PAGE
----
As with many other countries throughout Europe the trend of resurgent right wing extremism in the form of new fringe parties infecting the mainstream body politic, as in France, continues to reaffirm the historical fact that during times of economic decline Europe’s minorities suffer and racism rises.
has already spent five years at the helm of the far-right Sweden Democrats, (SD) taking the party from an obscure movement with a neo-Nazi politic and virtually no real electoral support to a real and destructive force in Swedish politics.
With 20 seats in the new parliament, SD can potentially determine the political make-up of Sweden’s government after neither of the mainstream parties secured a majority.
The SD emerged from the ultra-nationalist “Keep Sweden Swedish” movement, and Mr. Aakesson acknowledged it has counted neo-Nazis among its supporters. Speaking to the National Post he said:
“That’s the old Sweden Democrats. Today we are different and voters see that,”
After such an inconspicuous start this racist party that once was nothing more than a bunch of skinheads has catapulted into the headlines enjoying a 20-seat windfall in weekend elections. The rapid rise of the SD has literally plunged the country into political chaos.
Swedish Prime Minister Fredrik Reinfeldt appealed for calm yesterday after being re-elected at the head of a minority government.
But Mr. Reinfeldt said he would not for now collaborate with the anti-immigrant Sweden Democrats.
Many blame Reinfeldt for seeking to pander to racist sentiment during the election in an attempt to win over some of the electorate who were virulently anti immigrant. Just as in the UK when the Labour Party adopted a similar tactic this needless concession to racism actually produced the opposite outcome and bolstered the legitimacy of racism that then translated into votes for the SD and plunged the country into chaos.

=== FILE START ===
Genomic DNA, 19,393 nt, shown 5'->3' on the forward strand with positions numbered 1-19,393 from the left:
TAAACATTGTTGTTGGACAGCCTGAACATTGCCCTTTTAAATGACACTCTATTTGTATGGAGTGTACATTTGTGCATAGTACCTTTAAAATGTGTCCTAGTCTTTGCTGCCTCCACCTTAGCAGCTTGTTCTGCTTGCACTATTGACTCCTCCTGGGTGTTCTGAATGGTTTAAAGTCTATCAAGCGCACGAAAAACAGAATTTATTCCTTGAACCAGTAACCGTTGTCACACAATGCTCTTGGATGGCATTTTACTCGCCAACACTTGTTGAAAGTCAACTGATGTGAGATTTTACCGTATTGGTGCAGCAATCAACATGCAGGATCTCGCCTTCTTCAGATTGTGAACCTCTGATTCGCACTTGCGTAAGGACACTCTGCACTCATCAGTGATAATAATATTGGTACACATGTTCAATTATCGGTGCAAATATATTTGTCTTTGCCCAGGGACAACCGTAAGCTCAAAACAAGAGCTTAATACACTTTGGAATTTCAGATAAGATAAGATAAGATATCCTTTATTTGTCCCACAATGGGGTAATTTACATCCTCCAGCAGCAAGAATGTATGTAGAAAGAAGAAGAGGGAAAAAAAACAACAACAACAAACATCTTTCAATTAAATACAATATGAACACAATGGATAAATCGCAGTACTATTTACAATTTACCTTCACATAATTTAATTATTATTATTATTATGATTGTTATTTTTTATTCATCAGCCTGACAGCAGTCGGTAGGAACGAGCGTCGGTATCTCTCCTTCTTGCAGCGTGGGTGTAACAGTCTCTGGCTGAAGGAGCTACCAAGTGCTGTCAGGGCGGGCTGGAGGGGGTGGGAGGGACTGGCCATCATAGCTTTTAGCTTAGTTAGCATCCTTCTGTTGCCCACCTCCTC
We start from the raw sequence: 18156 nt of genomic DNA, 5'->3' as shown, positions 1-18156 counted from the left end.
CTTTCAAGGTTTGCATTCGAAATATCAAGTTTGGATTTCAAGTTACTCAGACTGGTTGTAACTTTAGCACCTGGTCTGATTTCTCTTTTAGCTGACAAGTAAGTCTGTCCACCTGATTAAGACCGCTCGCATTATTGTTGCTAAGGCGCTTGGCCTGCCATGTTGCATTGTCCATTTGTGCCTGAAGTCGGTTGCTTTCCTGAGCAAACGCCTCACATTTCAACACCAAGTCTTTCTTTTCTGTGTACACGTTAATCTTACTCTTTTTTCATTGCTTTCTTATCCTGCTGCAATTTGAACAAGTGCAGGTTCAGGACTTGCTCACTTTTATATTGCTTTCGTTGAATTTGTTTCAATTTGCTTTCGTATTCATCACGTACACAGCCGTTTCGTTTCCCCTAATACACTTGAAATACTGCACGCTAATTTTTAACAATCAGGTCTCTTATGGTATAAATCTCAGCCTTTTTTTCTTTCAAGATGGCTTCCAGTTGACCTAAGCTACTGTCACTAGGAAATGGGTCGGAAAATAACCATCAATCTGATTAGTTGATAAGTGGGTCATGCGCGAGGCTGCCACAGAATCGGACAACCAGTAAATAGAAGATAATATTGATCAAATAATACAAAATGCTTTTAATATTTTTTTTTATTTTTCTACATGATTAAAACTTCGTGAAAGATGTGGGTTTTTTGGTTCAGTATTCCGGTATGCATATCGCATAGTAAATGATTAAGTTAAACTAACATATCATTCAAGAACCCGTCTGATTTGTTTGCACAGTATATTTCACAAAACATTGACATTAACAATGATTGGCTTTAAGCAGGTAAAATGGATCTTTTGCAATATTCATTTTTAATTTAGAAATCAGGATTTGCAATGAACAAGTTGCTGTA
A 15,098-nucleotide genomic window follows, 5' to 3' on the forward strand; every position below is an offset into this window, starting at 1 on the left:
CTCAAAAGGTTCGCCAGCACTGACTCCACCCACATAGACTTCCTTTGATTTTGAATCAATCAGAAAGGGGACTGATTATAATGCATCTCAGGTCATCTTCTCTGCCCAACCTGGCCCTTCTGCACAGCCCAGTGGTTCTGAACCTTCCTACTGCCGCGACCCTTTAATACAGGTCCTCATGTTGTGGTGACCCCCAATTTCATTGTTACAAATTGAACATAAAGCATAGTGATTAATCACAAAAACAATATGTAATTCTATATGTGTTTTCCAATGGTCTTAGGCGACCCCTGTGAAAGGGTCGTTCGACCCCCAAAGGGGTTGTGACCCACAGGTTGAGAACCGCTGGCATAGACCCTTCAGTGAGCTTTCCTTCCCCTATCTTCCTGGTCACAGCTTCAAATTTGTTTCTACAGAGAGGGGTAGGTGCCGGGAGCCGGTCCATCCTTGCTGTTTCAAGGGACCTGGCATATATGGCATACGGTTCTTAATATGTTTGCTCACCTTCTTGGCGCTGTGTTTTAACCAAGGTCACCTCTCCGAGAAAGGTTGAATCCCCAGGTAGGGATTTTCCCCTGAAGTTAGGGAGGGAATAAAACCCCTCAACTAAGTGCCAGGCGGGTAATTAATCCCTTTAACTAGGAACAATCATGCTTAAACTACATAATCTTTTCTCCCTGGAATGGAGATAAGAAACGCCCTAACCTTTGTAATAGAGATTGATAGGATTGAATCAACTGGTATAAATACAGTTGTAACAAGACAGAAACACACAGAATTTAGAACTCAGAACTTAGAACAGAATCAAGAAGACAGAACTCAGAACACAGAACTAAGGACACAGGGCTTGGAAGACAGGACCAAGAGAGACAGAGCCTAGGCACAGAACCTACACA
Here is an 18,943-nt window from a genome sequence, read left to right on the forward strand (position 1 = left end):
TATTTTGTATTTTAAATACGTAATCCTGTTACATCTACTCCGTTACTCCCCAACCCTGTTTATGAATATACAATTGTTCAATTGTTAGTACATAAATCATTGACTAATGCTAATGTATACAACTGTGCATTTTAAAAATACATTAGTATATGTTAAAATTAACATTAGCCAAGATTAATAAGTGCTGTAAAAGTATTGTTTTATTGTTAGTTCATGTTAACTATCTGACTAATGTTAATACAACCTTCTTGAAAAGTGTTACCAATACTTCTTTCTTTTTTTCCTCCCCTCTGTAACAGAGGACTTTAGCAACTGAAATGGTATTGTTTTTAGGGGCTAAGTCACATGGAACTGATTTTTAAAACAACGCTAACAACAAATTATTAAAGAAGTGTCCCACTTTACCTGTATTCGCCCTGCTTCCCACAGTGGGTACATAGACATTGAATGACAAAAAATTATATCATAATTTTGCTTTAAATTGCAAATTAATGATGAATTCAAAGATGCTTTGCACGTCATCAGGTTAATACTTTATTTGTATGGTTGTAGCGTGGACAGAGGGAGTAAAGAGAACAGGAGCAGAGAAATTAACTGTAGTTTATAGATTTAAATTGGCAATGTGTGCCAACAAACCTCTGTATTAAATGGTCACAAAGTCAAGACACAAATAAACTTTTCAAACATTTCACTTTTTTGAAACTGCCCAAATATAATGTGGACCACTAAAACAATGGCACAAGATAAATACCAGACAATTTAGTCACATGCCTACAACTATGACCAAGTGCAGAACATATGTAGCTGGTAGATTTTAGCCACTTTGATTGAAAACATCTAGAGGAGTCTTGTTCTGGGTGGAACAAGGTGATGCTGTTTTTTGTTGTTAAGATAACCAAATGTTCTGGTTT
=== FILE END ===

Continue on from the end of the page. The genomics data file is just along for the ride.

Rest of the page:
“There is no need to use words like chaos,
“Mr. Reinfeldt told reporters. Despite losing his parliamentary majority, Mr. Reinfeldt’s coalition pulled off a historic victory this week as the first right-leaning government to be re-elected in Sweden in nearly a century.
In response Swedes in their thousands gathered in a central Stockholm square last night to protest, waving banners stating “Yes to togetherness, No to racism.”
Other demonstrations were organised in Sweden’s second largest city, Gothenburg.
When Mr. Aakesson joined the Sweden Democrats in 1995 at the age of 15, “there were still members who showed up at meetings dressed in Nazi uniforms,” political scientist Sofia Nerbrand said recently.
Mr. Aakesson, with his slight build, dark hair and glasses, has helped radically change Swedes’ perception of the party.
He took over as leader in 2005 when the party had little popular support and the following year took nearly 3% in the general elections. Four years on, that support has nearly doubled, crucially passing the 4% threshold for parliamentary representation.
It handed out leaflets that read “Give Sweden back to us!” and ran an election video in which burka-clad women pushing prams in a race to collect welfare cheques overtake an elderly pensioner.
“Not all immigrants are criminals, of course, but there’s a connection,” he said. “We have a conservative point of view. Immigration and criminality policies are the most important and on that we differ from others.”
Reuter’s news agency reports responses from non-white Swedes:
“This election is a catastrophe,” said Mohammed Farah, who has made Sweden his home for more than two decades after fleeing war in Somalia. “It’s deplorable, and worrying.”
“It’s hard to see how people can vote for this kind of party,” said Mohammed Hersi, who came to pray at the Islamic Cultural Center in a northern Stockholm suburb.
“Of course, I am disappointed. Sweden feels like home to me. This feels like some kind of sign that people don’t want immigrants here anymore”.
A party more radical than the Sweden Democrats, the Swedes’ Party, which wants only what it calls genetically Western people to be Swedish citizens, won one seat on a town council in west-central Sweden.
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